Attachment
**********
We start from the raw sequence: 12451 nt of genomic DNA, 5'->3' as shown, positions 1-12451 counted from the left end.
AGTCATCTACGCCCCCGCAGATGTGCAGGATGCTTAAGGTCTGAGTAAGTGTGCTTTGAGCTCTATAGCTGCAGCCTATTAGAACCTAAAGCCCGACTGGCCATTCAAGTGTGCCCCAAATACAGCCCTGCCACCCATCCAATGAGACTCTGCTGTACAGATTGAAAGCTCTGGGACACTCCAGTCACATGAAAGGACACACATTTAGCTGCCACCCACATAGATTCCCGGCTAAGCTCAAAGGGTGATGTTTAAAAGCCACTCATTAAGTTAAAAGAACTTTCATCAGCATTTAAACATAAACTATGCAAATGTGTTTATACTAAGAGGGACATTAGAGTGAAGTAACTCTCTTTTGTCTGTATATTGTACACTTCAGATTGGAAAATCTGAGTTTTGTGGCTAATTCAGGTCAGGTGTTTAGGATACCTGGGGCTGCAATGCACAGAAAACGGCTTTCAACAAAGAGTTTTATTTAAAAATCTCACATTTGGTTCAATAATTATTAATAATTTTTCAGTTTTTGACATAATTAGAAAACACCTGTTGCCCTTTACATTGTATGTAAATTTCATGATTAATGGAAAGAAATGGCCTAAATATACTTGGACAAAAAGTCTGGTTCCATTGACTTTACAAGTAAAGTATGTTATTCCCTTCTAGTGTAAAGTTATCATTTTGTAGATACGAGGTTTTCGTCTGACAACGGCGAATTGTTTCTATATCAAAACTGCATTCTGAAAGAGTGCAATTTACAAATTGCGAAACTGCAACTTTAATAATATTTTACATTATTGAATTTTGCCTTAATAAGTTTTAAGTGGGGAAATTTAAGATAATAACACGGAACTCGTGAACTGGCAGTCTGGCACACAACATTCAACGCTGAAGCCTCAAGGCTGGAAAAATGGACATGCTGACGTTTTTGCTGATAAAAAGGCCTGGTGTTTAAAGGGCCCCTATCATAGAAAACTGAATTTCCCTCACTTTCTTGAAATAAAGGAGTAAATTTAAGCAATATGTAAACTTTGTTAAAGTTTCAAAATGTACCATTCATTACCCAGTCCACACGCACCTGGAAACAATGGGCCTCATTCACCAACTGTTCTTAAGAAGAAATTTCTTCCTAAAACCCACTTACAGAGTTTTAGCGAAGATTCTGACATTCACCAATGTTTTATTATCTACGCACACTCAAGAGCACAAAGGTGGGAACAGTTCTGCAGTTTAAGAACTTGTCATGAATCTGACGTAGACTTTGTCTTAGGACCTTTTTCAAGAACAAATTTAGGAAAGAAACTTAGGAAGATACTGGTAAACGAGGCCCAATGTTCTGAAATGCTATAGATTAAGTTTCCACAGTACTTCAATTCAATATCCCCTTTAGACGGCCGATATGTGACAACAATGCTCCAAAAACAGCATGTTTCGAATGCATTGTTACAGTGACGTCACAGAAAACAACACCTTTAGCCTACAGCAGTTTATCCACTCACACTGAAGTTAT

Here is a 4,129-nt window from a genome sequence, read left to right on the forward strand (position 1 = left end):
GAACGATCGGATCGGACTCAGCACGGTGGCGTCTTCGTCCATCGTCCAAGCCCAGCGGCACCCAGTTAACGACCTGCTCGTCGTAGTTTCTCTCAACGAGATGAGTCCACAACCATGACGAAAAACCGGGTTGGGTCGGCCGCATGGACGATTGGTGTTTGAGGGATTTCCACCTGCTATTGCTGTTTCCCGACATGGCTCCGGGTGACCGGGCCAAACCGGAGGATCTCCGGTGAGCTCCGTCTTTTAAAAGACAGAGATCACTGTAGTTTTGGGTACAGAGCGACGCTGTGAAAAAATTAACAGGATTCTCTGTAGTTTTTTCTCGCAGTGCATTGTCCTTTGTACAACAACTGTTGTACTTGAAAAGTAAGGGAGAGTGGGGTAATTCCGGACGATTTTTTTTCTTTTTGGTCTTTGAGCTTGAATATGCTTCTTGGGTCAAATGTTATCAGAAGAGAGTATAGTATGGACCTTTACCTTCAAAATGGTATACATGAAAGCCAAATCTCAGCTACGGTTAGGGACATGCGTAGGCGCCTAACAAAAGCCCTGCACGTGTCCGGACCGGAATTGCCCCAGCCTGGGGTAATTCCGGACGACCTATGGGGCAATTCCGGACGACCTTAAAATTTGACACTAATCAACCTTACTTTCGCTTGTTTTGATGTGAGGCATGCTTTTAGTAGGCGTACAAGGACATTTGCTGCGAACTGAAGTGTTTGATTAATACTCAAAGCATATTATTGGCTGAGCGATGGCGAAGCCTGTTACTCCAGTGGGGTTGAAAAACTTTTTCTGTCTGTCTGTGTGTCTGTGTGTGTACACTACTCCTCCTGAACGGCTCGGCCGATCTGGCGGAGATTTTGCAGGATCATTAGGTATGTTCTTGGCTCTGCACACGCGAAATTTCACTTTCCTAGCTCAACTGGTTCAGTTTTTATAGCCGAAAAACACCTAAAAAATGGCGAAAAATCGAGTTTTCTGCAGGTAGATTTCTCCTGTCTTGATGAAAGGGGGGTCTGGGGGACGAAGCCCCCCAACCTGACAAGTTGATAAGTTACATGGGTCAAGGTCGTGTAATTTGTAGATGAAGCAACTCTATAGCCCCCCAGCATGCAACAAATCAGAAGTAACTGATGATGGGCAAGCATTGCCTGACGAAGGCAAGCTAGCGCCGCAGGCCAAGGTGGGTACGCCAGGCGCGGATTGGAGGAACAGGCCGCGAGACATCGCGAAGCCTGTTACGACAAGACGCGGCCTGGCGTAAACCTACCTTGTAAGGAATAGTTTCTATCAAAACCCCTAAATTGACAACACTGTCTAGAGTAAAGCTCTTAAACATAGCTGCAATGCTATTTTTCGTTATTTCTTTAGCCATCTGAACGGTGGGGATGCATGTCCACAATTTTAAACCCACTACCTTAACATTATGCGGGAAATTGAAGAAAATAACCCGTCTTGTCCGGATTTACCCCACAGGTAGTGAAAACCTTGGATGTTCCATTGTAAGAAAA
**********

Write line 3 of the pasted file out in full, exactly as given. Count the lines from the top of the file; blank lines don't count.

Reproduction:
Here is a 4,129-nt window from a genome sequence, read left to right on the forward strand (position 1 = left end):